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Wines of Tuscany: Super Tuscans

Super Tuscans

Super Tuscan… what is that supposed to mean? A new super hero, a WWF wrestler or a very hot Italian super model? Well, in the world of wine, Super Tuscan could mean all of the above. Simply put, Super Tuscan is a purely concocted term referring to red wine made in Tuscany that does not conform to the wine classification system imposed by the Italian government. In 1963, a group of Italian winemakers got together to find a way to raise the quality standards for Italian wines and classify regional wines according to local wine-making traditions. Their goal was to provide a way to gauge the quality of a wine and its production area and to determine if it was made in a consistent style and quality. The Italian wine experts defined three wine rankings: DOC, DOCG, and VdT. For more on this classification system see my article: The Wines of Tuscany.

This may have been a good idea, at least on paper, but in Tuscany the new classification system overlooked many wine producers. In fact, the Chianti DOClimited vintners to making some mediocre to poor red wine. Even worse, the “rules” for the Chianti Classico region stipulated that vintners were to use 10%-30% of white wine to mix with their red and to limit the time the blend stayed in the barrel to mature. In the end, this wine was young and fruity, but certainly nothing to submit for competition on the international market.

By the late 1960s, many Tuscan winemakers were fed up with these silly rules imposed by the Italian government. So, a small group of vintners, led by Marchese Piero Antinori, decided to strike out on their own and produce their wine outside the DOC/DOCG classification system. In other words, it would be classified as vino da tavola, or table wine. These guys abandoned the rules and created a Sangiovese-based wine mixed with international varietal grapes such as: Merlot, Cabernet Sauvignon, Cabernet Franc and Syrah. Additionally, they played around with various types of barrel-aging with casks made from French and other international oaks. After years of experimentation and aging, these wines began to get the attention of some wine critics. Great wines were “born” with names such as Tignanello and Sassicaia. But, they could only be called table wine, even though they tasted great and cost a small fortune.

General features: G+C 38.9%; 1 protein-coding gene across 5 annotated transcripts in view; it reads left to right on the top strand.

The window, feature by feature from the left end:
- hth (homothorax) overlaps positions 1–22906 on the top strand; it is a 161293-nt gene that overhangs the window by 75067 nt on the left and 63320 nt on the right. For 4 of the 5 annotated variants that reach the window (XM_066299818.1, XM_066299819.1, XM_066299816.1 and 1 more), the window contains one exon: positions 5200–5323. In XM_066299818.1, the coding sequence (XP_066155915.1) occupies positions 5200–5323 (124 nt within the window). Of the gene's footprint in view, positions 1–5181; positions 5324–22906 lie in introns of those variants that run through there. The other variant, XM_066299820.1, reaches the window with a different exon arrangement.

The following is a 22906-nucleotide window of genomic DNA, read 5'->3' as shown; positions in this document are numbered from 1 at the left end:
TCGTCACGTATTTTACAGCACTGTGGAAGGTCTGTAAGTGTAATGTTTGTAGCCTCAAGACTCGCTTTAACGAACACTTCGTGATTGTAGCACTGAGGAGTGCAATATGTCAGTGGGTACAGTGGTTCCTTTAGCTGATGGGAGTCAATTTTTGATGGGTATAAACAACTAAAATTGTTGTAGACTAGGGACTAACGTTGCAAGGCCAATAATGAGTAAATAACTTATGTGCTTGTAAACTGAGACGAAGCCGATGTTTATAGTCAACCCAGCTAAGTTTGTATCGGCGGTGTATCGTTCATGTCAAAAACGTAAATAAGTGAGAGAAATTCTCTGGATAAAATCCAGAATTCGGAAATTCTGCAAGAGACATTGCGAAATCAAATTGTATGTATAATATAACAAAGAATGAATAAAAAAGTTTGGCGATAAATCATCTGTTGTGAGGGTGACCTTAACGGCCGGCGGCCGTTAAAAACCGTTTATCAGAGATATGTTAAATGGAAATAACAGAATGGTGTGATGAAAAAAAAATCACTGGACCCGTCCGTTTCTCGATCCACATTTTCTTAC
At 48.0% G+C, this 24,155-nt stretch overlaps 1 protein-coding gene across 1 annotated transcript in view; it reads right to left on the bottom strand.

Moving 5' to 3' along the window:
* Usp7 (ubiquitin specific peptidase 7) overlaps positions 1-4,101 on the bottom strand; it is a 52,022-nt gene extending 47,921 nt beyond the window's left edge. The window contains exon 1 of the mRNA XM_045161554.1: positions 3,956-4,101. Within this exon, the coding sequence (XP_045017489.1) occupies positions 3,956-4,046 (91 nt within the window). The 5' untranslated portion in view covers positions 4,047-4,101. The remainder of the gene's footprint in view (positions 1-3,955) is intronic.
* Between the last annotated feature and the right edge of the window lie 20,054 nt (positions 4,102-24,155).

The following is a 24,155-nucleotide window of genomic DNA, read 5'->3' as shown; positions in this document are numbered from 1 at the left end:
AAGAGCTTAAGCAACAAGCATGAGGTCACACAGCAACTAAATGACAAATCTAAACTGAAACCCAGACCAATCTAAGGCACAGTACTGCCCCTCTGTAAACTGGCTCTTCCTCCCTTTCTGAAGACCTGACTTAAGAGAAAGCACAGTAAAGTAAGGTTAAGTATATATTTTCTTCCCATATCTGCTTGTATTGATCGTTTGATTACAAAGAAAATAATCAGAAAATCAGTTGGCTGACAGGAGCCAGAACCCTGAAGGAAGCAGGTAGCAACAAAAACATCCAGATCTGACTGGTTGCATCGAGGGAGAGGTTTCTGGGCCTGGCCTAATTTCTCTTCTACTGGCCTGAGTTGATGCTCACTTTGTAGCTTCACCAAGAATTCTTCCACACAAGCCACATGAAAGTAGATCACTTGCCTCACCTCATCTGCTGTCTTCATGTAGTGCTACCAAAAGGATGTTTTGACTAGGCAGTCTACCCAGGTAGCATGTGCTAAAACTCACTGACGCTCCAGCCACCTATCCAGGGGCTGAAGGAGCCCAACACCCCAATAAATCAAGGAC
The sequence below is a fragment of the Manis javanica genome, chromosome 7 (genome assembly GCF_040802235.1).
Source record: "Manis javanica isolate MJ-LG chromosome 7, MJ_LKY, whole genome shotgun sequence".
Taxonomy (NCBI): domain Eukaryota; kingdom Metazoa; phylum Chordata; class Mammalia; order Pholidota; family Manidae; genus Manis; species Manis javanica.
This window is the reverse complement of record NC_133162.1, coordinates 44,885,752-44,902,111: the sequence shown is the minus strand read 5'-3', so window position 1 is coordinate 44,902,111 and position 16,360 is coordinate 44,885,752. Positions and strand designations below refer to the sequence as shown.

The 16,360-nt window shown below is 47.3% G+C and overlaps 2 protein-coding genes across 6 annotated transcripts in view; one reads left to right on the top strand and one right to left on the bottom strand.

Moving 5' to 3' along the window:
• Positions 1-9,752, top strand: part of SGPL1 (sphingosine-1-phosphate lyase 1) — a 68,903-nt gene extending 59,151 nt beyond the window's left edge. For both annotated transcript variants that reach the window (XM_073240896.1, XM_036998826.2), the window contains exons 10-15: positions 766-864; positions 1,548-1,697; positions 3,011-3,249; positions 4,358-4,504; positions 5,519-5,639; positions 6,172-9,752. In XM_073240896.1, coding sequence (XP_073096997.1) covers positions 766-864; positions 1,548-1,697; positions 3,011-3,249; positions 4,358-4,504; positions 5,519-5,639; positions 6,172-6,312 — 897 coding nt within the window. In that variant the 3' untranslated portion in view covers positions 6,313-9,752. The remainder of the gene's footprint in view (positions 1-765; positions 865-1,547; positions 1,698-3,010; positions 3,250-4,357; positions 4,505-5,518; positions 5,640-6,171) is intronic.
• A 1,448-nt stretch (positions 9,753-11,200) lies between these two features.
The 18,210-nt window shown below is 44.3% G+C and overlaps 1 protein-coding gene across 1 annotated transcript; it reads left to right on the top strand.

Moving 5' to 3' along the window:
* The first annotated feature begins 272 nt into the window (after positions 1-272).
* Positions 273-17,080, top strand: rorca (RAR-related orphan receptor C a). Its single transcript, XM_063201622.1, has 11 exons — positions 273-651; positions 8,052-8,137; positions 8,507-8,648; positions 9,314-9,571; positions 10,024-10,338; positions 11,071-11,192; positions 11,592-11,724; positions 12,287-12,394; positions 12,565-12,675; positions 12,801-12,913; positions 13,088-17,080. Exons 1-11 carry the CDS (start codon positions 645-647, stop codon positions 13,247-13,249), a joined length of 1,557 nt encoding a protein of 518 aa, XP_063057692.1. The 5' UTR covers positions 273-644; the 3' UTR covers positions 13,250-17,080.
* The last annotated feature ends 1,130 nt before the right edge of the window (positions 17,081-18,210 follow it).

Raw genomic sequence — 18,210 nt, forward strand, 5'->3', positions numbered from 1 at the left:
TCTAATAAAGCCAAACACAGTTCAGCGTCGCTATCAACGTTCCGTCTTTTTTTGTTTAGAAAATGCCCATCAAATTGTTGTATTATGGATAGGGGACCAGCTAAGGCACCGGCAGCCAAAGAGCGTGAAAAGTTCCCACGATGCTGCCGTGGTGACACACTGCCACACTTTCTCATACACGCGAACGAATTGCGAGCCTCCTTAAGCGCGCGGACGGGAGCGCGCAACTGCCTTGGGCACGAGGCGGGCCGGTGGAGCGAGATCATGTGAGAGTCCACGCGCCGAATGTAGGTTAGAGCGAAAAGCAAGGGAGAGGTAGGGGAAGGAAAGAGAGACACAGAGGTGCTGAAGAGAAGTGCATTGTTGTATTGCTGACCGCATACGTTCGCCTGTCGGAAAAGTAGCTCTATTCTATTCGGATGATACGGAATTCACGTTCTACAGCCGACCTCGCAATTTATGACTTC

Many think the actual term “Super Tuscan” can be attributed to Robert M. Parker Jr., the noted wine advocate who began rating wine on a 100-point scale. Through his writing, critiques and high point-ratings, he boosted the appeal of these no-named wines produced in Tuscany, drove up their cost and called international attention to a new ‘breed’ of wine.

With no rules to follow, the vintners put their newly created Super Tuscan wines in a totally new category outside any specified DOC. The only thing everyone could agree on was there were some amazing wines being created in Tuscany’s Chianti region.

In 1992, the Italian government “wine regulators” finally saw the light and introduced a new official wine classification, ITG (Indicazione Geografica Tipica). It includes the Super Tuscans and many other wines previously not defined in the DOC classification system. Additionally, new DOCs were added, such as DOC Bolgheri, that allowed for non-native grape varieties.